Energy, Price Signals, and Conservation

February 29th, 2012 at 3:17 pm

Gas prices remain up there—latest national average is 3.72/gal, up $0.33 from a year ago.  Though oil fell back a bit today the pressures on energy supply behind this recent spike remain in place, including geopolitics in Iran, some offline refineries, a bit of market speculation (nothing untoward, but it matters), and just general tightness in a tight system as demand recovers somewhat both here, and more portentously, in Asia (see Jim Hamilton, as always, for details on this).

In terms of the overall economy, what you worry about here is a) oil is an important production input to everything we do, and b) higher gas prices mean less disposable incomes for people.  Those are the dynamics behind the rules of thumb—the ones that say a $10 increase in a barrel of oil translates into about a quarter more per gallon at the pump, and, if it sticks, could shave 0.2% off of GDP growth.  Not good, and why oil is #2 on my list of threats to the recovery (right after fiscal drag and before Europe).

But there’s other stuff in play which you’d also want to consider, some of which should give you hope.  Most of it is longer term, so it’s worth remembering that there’s little anyone could or should do to reverse price spikes like this, at least not in a knee-jerk sense (i.e., you wouldn’t want to release oil from the Strategic Petroleum Reserve every time there’s a price pop at the pump—that’s supposed to be for real emergencies, not political ones).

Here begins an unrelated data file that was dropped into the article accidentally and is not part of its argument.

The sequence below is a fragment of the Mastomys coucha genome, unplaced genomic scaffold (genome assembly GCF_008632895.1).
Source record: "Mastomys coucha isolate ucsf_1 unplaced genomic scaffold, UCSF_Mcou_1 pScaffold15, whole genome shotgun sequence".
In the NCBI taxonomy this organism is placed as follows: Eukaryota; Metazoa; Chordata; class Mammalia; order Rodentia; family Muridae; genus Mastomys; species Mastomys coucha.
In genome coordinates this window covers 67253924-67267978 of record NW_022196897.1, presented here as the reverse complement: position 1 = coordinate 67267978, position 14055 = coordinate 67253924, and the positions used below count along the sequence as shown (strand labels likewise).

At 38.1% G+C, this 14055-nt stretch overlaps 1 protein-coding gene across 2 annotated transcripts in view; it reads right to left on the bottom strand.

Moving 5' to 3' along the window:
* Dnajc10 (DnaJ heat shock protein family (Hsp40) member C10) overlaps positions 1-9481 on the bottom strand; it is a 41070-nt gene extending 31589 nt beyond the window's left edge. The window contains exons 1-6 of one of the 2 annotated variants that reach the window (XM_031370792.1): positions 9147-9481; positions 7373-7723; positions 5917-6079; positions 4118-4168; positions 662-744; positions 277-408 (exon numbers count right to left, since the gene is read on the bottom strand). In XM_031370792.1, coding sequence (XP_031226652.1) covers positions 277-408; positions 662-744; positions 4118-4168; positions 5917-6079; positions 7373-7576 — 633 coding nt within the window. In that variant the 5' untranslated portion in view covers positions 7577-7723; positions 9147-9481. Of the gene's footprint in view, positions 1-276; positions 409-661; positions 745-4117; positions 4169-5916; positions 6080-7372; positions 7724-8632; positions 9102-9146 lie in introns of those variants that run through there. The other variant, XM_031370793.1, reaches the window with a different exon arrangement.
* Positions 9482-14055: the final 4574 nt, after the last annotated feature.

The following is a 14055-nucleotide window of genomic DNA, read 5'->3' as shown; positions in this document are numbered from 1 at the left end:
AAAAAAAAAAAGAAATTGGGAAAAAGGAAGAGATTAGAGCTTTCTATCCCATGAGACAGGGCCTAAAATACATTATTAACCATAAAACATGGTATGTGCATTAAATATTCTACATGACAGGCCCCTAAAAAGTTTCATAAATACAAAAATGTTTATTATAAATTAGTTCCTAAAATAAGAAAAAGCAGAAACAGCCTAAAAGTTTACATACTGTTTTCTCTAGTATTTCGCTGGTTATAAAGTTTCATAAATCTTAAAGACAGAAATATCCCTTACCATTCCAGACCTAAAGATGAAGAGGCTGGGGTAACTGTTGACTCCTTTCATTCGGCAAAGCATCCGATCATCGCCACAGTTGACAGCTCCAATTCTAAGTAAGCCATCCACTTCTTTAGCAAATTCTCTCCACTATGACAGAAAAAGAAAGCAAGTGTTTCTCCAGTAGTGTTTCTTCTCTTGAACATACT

For example, here’s a picture of energy consumption per dollar of GDP, down about 60% over the last 60 years.  It means we’re using energy more efficiently than we used to.

Source: EIA

Here’s energy consumption per person, which isn’t going down, but hasn’t trended up either over the last few decades. 

Source: EIA

Average fuel efficiency of cars, at least, is up by about half since the 1980s, though adding all those SUVs has obviously hurt us here.  However, these data only go through 2009, and anecdotally, it’s said that consumers have been pretty aggressively shopping away from gas guzzlers.